To their surprise, the tavern is also occupied by a group of actual Nazis having a drunken celebration. Eventually, Hicox’s strangely-accented German gives them all away, and the tavern meeting ends in a bloody shootout. However, Von Hammersmark, Raine, and a few other Basterds are able to escape. Aldo Raine learns that Hitler himself will be attending the premiere, and this increases his desire to commit to the plan. He decides that the Basterds will also be at the premiere, disguising themselves as Italian filmmakers, despite none of them knowing any Italian.
Meanwhile, Col. Landa arrives at the tavern and discovers several items that connect Von Hammersmark to the shootout. This raises his suspicions of what will happen at the premiere, and he intends to find out the true intentions of the actress and her colleagues.
Landa has a short conversation with Von Hammersmark and an undercover Raine at the premiere, but quickly sees through their disguises. He strangles Von Hammersmark, and has Raine and Utivich held as prisoners, but then strikes a deal with them: he wants immunity in exchange for allowing them to go through with their plan to blow up the theater.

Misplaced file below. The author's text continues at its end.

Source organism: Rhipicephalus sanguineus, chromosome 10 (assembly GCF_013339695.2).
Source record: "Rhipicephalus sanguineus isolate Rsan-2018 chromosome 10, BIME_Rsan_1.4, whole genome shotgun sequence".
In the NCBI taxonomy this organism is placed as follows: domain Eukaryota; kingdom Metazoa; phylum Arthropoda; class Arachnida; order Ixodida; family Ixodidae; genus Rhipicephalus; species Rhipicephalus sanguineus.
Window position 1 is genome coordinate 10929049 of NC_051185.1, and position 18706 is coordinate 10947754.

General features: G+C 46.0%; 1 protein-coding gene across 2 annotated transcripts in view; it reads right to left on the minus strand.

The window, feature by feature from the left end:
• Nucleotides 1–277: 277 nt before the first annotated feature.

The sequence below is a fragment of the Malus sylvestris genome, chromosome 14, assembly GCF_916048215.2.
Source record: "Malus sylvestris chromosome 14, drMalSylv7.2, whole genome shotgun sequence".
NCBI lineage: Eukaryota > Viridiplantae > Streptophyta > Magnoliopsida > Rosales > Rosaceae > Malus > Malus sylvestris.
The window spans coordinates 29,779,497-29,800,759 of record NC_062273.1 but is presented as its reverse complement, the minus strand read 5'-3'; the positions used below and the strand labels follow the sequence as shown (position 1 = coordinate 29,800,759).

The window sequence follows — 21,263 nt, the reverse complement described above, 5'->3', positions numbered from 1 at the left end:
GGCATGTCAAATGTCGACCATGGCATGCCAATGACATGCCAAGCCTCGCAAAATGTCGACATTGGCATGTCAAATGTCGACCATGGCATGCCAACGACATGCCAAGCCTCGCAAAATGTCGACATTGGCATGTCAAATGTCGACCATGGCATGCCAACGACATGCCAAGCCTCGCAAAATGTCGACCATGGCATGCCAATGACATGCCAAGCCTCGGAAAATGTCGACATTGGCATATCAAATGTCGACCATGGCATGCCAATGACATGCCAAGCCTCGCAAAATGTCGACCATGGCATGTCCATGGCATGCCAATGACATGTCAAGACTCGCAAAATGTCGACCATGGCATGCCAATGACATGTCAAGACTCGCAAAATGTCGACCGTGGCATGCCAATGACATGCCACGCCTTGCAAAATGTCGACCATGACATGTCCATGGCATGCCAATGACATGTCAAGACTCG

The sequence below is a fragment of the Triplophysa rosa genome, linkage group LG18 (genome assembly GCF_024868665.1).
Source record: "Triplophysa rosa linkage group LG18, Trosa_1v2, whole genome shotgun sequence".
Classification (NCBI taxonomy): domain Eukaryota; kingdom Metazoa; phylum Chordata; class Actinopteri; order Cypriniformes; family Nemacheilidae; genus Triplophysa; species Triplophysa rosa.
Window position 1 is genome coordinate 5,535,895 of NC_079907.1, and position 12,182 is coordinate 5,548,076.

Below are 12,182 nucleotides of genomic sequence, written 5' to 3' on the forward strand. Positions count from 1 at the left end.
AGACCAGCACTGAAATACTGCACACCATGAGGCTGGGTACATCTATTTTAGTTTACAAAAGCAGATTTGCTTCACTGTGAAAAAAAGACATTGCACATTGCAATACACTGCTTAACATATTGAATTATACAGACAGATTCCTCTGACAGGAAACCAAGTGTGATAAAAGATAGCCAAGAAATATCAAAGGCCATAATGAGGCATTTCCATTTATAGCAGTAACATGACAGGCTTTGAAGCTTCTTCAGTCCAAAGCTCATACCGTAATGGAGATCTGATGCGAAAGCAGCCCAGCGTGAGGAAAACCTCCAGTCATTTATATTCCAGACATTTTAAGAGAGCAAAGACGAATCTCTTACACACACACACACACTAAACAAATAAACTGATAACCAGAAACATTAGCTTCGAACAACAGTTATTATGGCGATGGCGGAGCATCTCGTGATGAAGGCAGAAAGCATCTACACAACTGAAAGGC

Finally, the premiere begins with Hitler and Goebbels in the audience. But they’re shocked to see Shosanna has spliced a clip of herself into the movie, telling all the moviegoers that they’re about to be killed by a Jew. Her partner sets the film reels on fire, and as the theater erupts in flames, the remaining Basterds start gunning down everyone in sight, including Hitler. Eventually, the bombs go off and the theater explodes, killing everyone inside and thus ending the war. The movie concludes with Raine and Utivich keeping their deal with Landa, but first carving the customary swastika into his forehead.